Belgium Family Law

Written by linda broughton
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Belgium Family Law
Belgian case law is used to interpret and apply the Civil and Judicial codes to family law disputes. (Legal Law Justice image by Stacey Alexander from

In Belgium, the Civil Code oversees family relationships including marriage, divorce and inheritance. Family law disputes requiring the provision of justice, as in some inheritance disputes, fall under the Judicial Code. Belgian case law is used to interpret and apply these codes to specific situations. For free answers to specific questions or free legal guidance, call Telebalie (see References).

Domiciles and Habitual Residences

A person's domicile is the person's principal residence--the address registered by the person at the local commune and the address to which all government letters to the person are addressed. A person's habitual residence is where a person is physically living and must be justified through evidence given by service providers or objective witnesses.

Marriage and Divorce

Gay marriage is legal in Belgium. Belgian laws governing marriage and divorce depend upon the last location of a couple's common habitual residence. Marriage in Belgium requires registering with the commune for a civil ceremony before a judge. Divorce in Belgium requires a filed petition. If the petition is filed in another country, Belgium has no jurisdiction over the divorce proceedings and Belgian law does not apply.

Divorce in Belgium is established on one of two legal grounds: mutual consent or irretrievable breakdown. Irretrievable breakdown requires that there has been a one-year separation prior to a spouse asking for a divorce; that there has been a separation of six months and both spouses want a divorce; or that one or both spouses can prove with evidence that there has been a true breakdown in the marriage.

Belgium Family Law
Divorce in Belgium is established by mutual consent or irretrievable breakdown. (marriage contract image by bilderbox from


Once divorced, unless there is a legal prenuptial agreement, common property and finances are split equally. Premarital finances or property and inherited property remain with the original owner. If one spouse earns less than another spouse, the wealthier spouse can be ordered to pay "maintenance fees" or alimony to the poorer spouse. Maintenance fees cannot exceed one-third of the income of the spouse paying the alimony. If one spouse is found to be seriously at fault for the divorce, alimony can be refused. Maintenance fees end upon remarriage but not upon cohabitation. Child maintenance fees are calculated on the basis of the needs of the child and the resources of each parent. Child maintenance fees end at 18 unless the child is still in school.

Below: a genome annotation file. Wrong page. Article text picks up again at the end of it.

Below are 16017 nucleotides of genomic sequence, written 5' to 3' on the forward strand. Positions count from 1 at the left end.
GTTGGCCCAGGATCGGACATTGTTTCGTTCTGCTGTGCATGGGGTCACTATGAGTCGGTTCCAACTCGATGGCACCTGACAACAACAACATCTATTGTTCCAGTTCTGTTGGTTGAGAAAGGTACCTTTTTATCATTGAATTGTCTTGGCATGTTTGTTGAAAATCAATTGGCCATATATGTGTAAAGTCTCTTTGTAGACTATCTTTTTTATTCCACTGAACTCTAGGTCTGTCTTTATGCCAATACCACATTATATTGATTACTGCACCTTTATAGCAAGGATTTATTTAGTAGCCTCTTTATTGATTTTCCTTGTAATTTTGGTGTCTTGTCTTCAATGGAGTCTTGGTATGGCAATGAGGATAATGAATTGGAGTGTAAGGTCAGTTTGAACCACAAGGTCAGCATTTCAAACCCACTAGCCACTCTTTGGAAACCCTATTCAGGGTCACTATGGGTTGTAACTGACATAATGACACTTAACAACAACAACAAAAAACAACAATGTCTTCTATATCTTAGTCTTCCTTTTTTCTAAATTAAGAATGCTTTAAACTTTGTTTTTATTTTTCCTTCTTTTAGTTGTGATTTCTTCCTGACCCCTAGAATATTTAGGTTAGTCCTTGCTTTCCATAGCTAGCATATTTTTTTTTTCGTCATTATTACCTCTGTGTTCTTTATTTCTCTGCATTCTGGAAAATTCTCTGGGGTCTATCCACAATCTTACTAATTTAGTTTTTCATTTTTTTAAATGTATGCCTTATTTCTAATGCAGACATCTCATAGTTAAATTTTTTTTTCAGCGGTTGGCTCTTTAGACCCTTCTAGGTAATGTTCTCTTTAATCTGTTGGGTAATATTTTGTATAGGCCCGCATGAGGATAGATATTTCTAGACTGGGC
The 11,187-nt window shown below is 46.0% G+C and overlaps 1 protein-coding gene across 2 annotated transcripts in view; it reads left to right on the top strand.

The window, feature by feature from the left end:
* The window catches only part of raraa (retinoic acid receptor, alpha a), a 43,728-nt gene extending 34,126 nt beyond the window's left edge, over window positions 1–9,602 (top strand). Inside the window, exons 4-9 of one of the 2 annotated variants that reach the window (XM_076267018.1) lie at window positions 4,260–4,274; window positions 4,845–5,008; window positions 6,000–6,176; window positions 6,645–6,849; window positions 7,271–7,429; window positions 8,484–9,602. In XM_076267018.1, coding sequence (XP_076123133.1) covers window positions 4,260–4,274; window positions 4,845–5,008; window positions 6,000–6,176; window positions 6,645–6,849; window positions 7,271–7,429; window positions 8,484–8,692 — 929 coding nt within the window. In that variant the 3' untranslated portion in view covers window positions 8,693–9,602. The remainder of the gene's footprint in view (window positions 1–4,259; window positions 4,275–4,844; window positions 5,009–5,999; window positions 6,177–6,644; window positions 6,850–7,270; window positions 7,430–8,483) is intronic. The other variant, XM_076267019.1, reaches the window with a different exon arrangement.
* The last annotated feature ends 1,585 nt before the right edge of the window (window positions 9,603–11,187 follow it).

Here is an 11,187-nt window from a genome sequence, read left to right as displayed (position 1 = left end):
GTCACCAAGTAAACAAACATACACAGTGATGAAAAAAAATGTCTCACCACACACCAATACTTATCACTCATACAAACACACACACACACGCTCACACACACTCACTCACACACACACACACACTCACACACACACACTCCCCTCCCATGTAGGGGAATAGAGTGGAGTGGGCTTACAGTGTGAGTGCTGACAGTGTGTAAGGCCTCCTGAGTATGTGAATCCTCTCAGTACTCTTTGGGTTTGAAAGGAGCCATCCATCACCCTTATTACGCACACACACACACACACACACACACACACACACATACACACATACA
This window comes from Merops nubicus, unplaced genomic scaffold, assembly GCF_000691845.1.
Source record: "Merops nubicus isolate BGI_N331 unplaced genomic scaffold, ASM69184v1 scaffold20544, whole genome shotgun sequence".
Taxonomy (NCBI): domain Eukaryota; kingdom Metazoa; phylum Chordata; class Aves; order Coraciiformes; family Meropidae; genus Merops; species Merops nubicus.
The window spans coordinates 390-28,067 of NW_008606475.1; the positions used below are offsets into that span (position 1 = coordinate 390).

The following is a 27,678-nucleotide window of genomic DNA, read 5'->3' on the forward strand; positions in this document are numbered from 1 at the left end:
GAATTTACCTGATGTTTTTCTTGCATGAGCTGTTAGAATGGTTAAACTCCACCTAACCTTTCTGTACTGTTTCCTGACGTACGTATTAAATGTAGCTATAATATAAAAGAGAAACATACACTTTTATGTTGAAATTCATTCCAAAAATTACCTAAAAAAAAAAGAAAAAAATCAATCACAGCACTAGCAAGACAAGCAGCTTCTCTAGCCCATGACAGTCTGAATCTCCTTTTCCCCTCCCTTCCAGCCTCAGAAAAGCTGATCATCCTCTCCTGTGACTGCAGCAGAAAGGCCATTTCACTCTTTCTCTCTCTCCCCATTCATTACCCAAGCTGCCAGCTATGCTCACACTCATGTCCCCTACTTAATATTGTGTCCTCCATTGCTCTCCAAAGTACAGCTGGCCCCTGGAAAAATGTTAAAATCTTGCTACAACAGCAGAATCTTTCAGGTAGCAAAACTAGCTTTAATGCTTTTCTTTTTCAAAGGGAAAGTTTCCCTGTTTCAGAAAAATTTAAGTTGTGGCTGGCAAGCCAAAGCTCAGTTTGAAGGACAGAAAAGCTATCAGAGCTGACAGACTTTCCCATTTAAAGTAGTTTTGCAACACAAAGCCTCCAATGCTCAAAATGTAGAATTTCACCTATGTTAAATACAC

Cohabitation is a legally registered common living situation between two individuals that does not affect their individual property rights. Registering as a cohabitant with a citizen of the European Union gives a non-European-Union citizen legal residence status, allowing the non-EU citizen to work in Belgium.

Inheritance Laws

Inheritance includes all assets and debts of the deceased. If there are more debts than assets, heirs can reject the inheritance. Unless a person makes a legal will, strict Belgian inheritance laws benefit immediate family members. Inheritance laws and inheritance tax rules apply to a person's entire estate if he is domiciled in Belgium. The only exception to this rule is real estate property outside of Belgium owned by the deceased. Inheritance laws and taxes apply to a person's Belgian property if the person lives outside of Belgium. If there is no will, inheritance in Belgium goes first to the children and grandchildren, then to parents and their relatives, and then brothers and sisters and their relatives. In the absence of these, the Belgian state receives the inheritance. A surviving spouse is entitled to matrimonial property and a life interest in the property of the deceased. Matrimonial property is all property acquired after marriage. A life interest (usufruct) is a right to an estate's assets such as dividends, interest or rent.


Certain heirs cannot be excluded from inheritance even if there is a legal will. If the deceased has one child, the child inherits at least half of the deceased's assets. If the deceased has two children, the two children inherit at least two-thirds of the assets. A surviving spouse always has a life interest in at least half of the assets of the deceased. If there are no children, the deceased's parents or grandparents are entitled to one-fourth of the assets.

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